Before long, Donny Benet and his show band are on the small stage, prepared to shock and awe. Meanwhile, Brighton has swelled to sold-out status, and with that motion, the room is an overbearing battering of sticky heat. Then, The Don begins, and what was already a known as a notch above Satan’s sauna becomes a cubicle of flustering passion. Donny brings the touch like he always does, but there’s a connection there that glows that much stronger. Maybe it’s because it’s the launch of a new album, but Donny and his band are on fire.
After working through some sensual solo cuts including “Sophisticated Lover” and “Electric Love”, ex-Crayon Fields figurehead and present solo artiste Geoffrey O’Connor steps up to the plate. Having never seen O’Connor before, the man was severely impressive. He takes the lead, mastering his way through his slinky contributions “Never Alone” and “Charlotte’s Web”. The latter is particularly impressive, with a new lease not quite reached on record, wafting around the room with distinction that mirrored a lost mid-80’s gem wrought from a synth pad where Prince and David Byrne met for the first and last time.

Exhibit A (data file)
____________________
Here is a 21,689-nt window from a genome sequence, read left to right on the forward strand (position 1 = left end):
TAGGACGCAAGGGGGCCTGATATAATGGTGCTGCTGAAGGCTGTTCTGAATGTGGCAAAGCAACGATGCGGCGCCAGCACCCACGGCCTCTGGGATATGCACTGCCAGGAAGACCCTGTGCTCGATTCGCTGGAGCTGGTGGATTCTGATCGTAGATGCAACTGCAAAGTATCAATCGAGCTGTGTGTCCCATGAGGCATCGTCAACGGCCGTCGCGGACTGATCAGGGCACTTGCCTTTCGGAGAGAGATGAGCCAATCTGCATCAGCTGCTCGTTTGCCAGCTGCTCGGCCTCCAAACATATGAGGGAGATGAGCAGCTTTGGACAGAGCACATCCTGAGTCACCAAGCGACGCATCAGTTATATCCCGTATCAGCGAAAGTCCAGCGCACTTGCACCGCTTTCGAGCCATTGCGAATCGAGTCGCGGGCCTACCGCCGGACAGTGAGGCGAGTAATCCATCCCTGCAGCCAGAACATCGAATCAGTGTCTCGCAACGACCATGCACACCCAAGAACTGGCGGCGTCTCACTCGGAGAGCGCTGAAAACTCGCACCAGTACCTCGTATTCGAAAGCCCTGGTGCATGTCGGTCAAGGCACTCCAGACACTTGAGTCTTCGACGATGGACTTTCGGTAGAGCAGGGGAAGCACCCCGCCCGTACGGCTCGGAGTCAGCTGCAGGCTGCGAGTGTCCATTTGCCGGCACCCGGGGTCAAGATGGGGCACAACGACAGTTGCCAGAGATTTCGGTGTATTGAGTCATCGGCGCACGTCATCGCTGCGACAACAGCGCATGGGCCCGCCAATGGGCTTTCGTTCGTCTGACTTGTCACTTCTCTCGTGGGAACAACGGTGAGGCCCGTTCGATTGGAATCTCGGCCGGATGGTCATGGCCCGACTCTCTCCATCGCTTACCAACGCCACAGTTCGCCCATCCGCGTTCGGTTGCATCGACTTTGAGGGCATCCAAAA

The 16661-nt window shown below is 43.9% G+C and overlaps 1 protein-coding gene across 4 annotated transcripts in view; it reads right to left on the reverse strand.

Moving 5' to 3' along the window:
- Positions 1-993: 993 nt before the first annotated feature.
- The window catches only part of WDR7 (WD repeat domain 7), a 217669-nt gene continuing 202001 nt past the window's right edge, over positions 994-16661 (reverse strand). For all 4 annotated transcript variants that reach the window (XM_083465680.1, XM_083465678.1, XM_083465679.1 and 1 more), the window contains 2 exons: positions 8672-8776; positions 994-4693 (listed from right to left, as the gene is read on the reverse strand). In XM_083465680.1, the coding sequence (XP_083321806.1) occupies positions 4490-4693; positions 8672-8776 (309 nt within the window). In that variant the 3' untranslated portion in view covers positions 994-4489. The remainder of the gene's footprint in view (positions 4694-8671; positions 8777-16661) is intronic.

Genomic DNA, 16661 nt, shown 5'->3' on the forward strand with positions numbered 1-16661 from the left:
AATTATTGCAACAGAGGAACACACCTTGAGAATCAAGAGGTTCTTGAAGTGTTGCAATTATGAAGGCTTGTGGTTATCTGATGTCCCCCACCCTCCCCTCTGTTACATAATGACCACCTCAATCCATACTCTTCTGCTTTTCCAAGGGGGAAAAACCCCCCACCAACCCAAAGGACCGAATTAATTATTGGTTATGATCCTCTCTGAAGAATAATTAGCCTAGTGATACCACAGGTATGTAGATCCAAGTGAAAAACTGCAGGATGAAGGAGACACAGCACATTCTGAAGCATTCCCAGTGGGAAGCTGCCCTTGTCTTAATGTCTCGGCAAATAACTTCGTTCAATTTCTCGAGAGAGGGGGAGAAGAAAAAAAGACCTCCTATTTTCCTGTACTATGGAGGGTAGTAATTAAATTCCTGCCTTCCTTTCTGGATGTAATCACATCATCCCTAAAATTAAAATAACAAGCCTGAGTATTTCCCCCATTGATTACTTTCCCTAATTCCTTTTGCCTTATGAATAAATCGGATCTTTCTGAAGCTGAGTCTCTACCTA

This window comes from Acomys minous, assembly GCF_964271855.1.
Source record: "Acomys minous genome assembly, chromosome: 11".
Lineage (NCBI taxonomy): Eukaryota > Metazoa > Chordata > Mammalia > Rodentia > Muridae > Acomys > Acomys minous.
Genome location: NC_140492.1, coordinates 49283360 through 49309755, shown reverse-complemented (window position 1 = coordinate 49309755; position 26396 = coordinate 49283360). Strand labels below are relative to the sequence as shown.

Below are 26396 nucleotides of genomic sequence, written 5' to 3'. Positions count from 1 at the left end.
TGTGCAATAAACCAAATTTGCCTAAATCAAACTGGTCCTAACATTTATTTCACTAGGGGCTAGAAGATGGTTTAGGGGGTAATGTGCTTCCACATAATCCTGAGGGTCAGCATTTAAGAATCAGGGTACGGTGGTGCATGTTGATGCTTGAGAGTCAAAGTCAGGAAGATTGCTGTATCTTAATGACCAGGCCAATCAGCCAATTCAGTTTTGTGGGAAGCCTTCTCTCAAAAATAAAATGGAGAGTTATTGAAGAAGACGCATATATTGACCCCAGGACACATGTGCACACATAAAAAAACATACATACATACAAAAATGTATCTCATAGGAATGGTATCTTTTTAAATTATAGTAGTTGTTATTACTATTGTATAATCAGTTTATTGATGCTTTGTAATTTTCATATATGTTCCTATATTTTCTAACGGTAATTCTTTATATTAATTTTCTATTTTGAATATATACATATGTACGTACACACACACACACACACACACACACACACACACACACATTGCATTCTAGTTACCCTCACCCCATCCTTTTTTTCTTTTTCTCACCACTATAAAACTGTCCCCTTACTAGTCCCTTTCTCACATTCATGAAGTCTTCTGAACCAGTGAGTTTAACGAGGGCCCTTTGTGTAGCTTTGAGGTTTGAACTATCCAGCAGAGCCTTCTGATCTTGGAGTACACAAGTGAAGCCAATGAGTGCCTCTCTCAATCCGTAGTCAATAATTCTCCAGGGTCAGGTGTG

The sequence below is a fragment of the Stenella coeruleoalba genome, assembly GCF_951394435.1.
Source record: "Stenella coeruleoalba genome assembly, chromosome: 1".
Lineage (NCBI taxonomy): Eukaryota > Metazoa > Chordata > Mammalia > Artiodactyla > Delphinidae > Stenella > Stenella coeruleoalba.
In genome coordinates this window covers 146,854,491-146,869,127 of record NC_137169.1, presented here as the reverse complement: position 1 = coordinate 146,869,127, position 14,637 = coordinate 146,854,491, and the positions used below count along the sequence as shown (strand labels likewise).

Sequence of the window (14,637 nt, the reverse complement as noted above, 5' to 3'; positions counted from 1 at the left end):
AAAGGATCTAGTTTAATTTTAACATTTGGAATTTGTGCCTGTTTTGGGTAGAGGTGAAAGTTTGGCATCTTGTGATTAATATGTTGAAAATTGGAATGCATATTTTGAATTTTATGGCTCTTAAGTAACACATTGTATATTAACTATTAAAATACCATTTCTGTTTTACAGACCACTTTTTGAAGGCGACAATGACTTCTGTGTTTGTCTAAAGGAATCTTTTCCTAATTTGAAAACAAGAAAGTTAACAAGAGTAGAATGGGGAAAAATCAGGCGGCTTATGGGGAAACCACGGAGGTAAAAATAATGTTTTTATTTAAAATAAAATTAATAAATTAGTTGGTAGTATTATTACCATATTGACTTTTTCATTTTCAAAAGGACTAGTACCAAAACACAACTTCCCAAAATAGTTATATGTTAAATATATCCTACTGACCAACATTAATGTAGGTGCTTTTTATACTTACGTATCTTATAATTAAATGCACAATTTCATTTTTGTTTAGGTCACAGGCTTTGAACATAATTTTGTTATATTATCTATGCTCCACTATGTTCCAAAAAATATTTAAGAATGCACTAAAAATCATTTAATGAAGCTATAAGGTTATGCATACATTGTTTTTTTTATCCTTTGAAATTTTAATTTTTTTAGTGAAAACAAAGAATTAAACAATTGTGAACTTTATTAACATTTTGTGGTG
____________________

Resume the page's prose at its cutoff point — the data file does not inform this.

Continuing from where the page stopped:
Jack Ladder, whose own band The Dreamlanders Donny is a part of, steps up next, and floors all. Whilst Geoffrey O’Connor provided the foreplay, Jack Ladder, who is doused in a loose-fitting suit and sunglasses, leans his looming frame onto a mic stand and heavily lays down his baritone paste onto thrilled ears. He’s Nick Cave minus the pretentiousness, a character that you can’t help but want to grab a beer with. His first insert, “Only Child”, is a twinkling but headstrong beast, dazzling and mighty at the same time. His second, “Sex Tourist” is a more darkly hilarious effort, an unblinking horror story presented as a plush, dirty jam. Watching a tale like that unfold on a stage is what dreams are made of.